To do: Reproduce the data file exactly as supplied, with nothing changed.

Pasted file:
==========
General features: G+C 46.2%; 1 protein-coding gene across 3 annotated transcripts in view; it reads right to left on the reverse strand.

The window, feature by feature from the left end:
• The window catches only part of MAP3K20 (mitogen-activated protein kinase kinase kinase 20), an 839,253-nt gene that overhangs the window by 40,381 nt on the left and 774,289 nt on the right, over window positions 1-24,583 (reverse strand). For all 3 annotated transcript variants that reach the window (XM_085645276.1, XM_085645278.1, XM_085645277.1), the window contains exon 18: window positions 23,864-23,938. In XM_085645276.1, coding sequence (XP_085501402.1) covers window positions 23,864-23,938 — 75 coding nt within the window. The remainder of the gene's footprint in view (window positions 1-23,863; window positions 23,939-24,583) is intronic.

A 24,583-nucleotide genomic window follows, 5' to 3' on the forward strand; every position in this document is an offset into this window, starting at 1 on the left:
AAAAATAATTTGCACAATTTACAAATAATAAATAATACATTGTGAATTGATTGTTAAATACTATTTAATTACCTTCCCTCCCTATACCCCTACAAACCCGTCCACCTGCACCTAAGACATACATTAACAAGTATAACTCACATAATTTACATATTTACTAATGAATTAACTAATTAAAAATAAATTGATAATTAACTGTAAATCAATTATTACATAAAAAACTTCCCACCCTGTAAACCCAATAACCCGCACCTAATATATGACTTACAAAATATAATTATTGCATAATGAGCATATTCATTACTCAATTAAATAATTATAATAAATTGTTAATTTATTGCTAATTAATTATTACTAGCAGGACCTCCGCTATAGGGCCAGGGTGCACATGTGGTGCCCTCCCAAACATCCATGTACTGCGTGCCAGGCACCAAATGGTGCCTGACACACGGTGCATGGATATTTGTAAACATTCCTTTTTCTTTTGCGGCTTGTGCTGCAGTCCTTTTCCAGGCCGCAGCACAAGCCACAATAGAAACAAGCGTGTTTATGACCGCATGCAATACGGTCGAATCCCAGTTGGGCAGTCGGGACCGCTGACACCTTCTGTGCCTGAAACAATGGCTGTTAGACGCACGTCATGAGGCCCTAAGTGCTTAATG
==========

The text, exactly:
General features: G+C 46.2%; 1 protein-coding gene across 3 annotated transcripts in view; it reads right to left on the reverse strand.

The window, feature by feature from the left end:
• The window catches only part of MAP3K20 (mitogen-activated protein kinase kinase kinase 20), an 839,253-nt gene that overhangs the window by 40,381 nt on the left and 774,289 nt on the right, over window positions 1-24,583 (reverse strand). For all 3 annotated transcript variants that reach the window (XM_085645276.1, XM_085645278.1, XM_085645277.1), the window contains exon 18: window positions 23,864-23,938. In XM_085645276.1, coding sequence (XP_085501402.1) covers window positions 23,864-23,938 — 75 coding nt within the window. The remainder of the gene's footprint in view (window positions 1-23,863; window positions 23,939-24,583) is intronic.

A 24,583-nucleotide genomic window follows, 5' to 3' on the forward strand; every position in this document is an offset into this window, starting at 1 on the left:
AAAAATAATTTGCACAATTTACAAATAATAAATAATACATTGTGAATTGATTGTTAAATACTATTTAATTACCTTCCCTCCCTATACCCCTACAAACCCGTCCACCTGCACCTAAGACATACATTAACAAGTATAACTCACATAATTTACATATTTACTAATGAATTAACTAATTAAAAATAAATTGATAATTAACTGTAAATCAATTATTACATAAAAAACTTCCCACCCTGTAAACCCAATAACCCGCACCTAATATATGACTTACAAAATATAATTATTGCATAATGAGCATATTCATTACTCAATTAAATAATTATAATAAATTGTTAATTTATTGCTAATTAATTATTACTAGCAGGACCTCCGCTATAGGGCCAGGGTGCACATGTGGTGCCCTCCCAAACATCCATGTACTGCGTGCCAGGCACCAAATGGTGCCTGACACACGGTGCATGGATATTTGTAAACATTCCTTTTTCTTTTGCGGCTTGTGCTGCAGTCCTTTTCCAGGCCGCAGCACAAGCCACAATAGAAACAAGCGTGTTTATGACCGCATGCAATACGGTCGAATCCCAGTTGGGCAGTCGGGACCGCTGACACCTTCTGTGCCTGAAACAATGGCTGTTAGACGCACGTCATGAGGCCCTAAGTGCTTAATG